Although the bulb market has been booming with new options that are eco-friendly, energy-efficient and affordable, the most luxuriant illumination is still provided from the halogen lamp. New bulb designs from clean spot lights to bold flood lamps continue to bring out the best in both residential and commercial decorative environments.
Learn the basics to make the most of your lamp choices. Most lighting plans incorporate a smartly designed mix of lighting options.
What is halogen lighting?
A type of incandescent lamp filled with halogen gas that provides a whiter light and longer life due to the “Halogen Cycle.”
HALOGEN CYCLE: Switch on the lamp→tungsten particles from the filament evaporate→evaporated tungsten collides with halogen gas→particles chemically bond with the halogen gas→tungsten redeposits back onto the filament and the gas is re-released. This cycle only performs properly when the temperature of the bulb filament is very high and the halogen gas is under the appropriate pressure.
Quartz glass is used to protect against the intense heat, so lamps are sometimes referred to as “Quartz -Halogen.”
Halogen lamps are available in line voltage and low voltage. *
Why we herald the halogen lamp…
- Flattering bright white light
- Long life
- Energy efficient
- Compact size
- Good beam control
- High efficacy: Halogen gas allows lamps to burn more intensely, with a whiter light and a slightly higher efficacy than ordinary incandescent lamps.
- High lumen maintenance: The halogen-cycle redeposits the evaporated tungsten filament, so that blackening is avoided and output is maintained through out the life of the lamp.
What are the drawbacks?
- Costs more than regular incandescent
- They are not as energy-efficient as LED or CFL.
- They do emit a great deal of heat and may not be the best choice in the kitchen where you want to keep additional heat to a minimum.
- It is imperative to follow product safety rules to keep halogen lamps from posing a fire hazard.**
THE BOTTOM LINE:
Halogen lamps provide luxurious illumination. They are designed for decorative home lighting applications where excellent color rendering, color temperature and dimmability are a must.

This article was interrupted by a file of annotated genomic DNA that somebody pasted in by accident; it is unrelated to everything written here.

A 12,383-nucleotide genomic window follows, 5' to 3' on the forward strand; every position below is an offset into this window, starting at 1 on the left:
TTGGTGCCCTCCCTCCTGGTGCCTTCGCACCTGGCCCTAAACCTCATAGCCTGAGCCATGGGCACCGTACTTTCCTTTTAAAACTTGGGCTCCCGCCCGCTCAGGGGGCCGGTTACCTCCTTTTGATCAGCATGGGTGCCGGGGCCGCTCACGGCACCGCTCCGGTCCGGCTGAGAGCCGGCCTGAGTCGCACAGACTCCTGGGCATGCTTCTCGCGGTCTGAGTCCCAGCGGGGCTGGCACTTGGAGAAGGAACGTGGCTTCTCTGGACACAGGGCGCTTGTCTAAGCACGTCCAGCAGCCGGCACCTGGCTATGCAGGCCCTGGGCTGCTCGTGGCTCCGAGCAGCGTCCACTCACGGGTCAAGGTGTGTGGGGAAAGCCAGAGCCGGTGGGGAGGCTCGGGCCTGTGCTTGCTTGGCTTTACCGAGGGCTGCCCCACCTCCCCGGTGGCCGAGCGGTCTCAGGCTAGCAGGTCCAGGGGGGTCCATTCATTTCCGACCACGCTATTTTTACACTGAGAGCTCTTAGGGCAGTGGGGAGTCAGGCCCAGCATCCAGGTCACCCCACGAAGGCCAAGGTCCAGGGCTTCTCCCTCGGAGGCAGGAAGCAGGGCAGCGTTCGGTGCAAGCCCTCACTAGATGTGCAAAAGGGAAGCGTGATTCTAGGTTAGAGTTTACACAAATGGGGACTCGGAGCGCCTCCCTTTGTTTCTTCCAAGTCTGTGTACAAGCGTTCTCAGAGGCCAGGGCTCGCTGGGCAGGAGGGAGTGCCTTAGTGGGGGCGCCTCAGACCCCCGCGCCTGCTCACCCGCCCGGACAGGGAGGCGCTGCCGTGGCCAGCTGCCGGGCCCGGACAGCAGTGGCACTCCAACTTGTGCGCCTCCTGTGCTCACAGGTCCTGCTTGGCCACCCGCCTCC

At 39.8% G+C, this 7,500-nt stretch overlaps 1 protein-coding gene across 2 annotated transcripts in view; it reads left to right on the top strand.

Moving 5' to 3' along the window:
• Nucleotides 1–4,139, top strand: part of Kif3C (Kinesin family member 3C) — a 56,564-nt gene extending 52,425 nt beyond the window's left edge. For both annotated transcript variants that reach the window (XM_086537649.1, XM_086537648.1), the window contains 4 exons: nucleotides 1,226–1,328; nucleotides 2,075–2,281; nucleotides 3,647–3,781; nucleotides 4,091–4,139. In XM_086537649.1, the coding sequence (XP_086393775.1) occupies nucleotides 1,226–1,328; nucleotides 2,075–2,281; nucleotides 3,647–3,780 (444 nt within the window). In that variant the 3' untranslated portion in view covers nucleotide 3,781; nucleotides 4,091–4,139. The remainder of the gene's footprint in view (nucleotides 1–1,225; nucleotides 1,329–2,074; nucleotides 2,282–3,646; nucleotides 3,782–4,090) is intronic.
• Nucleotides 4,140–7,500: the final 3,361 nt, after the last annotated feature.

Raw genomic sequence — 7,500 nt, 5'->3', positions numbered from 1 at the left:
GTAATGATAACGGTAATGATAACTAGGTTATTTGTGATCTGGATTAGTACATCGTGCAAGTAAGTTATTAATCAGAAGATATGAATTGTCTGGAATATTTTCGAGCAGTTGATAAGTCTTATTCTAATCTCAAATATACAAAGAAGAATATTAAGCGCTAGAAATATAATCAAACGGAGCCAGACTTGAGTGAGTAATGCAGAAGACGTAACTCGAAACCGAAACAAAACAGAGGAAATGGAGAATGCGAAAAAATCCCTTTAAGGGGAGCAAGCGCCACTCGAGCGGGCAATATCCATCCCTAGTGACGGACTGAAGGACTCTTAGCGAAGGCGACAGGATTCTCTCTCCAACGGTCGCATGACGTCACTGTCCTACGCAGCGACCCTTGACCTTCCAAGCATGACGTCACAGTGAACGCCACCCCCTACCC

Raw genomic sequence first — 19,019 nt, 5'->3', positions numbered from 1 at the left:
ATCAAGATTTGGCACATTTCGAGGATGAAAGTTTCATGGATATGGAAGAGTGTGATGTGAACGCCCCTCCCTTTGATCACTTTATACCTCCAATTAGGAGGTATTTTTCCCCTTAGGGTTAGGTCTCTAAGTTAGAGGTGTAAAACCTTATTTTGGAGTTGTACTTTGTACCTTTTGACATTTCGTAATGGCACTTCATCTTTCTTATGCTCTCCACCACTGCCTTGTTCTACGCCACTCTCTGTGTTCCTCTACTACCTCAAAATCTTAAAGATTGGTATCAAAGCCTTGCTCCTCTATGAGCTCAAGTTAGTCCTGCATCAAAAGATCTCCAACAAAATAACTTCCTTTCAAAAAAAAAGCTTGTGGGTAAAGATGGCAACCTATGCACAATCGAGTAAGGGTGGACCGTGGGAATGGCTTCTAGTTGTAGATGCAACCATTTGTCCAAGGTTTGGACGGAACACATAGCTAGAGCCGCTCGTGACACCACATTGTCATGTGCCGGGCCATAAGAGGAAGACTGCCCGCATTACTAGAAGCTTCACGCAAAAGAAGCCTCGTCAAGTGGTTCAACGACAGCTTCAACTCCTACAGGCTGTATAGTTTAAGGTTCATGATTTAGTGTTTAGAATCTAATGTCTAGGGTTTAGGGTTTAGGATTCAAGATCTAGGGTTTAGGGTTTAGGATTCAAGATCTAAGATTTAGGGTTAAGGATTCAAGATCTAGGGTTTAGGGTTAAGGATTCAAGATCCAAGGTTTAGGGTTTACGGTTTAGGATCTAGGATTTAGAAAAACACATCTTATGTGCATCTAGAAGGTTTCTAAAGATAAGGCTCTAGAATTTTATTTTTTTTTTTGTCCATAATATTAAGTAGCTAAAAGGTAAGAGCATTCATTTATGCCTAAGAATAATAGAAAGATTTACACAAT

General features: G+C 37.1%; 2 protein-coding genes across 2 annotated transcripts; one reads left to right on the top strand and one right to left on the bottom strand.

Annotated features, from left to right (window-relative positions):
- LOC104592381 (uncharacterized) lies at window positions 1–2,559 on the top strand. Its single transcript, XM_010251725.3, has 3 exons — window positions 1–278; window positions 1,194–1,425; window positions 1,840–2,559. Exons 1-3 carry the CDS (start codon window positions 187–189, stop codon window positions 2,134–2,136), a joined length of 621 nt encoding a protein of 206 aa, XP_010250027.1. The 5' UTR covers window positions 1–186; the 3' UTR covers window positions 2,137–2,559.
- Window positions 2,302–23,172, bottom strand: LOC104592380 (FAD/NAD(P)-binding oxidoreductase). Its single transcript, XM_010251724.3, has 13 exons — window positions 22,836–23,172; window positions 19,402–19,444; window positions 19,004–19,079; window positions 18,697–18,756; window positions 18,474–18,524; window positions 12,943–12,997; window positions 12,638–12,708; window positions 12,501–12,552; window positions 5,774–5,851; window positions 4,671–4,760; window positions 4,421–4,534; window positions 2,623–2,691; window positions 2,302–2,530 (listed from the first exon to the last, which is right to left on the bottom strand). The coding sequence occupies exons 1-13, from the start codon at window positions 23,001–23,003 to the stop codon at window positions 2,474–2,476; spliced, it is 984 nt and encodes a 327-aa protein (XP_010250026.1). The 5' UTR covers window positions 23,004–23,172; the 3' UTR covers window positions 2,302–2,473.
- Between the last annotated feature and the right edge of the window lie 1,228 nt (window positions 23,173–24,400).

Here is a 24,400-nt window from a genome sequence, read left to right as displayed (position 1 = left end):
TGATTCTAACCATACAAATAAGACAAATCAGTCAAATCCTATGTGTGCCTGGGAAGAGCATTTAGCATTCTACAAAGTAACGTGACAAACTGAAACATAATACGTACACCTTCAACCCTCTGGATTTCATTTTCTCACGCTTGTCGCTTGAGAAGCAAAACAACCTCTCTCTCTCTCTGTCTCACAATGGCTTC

They continue to be a favorite by interior designers to supply accent, task and general illumination to bring out the best in home décor.
New halogen to try:
- The Times Square New Year’s ball was composed of halogen bulbs from 1999-2006, before being replaced with LED (light emitting diode) lamps.
- Halogen bulbs do not contain any material classified as hazardous waste.
*Incandescent lamps designed to run at 12 volts are increasingly common, especially low voltage halogen lamps, because of their advantages: a smaller filament, permitting more precise beam control, and whiter light. The required transformer is normally part of the fixture, but sometimes it is remote. Because the life of low voltage lamps is dependent on the voltage with which they are operated, the transformer rating and the lamp wattage should be closely matched. Electronic transformers have advantages over magnetic types, especially when incorporated into the fixture: they are smaller, lighter and quieter.
**Important Halogen Safety Standards to Know**
From the U.S. Consumer Product Safety Commission and Underwriter’s Laboratories:
-Do not place the lamps near curtains and bedding.
-Never put any material (clothing, scarves or towels) on the lamp.
-Do not leave the lamp on when you leave the room or the home.
-Keep the lamp away from children or pets.
-Use only a halogen bulb of 300 watts or less to reduce fire risk.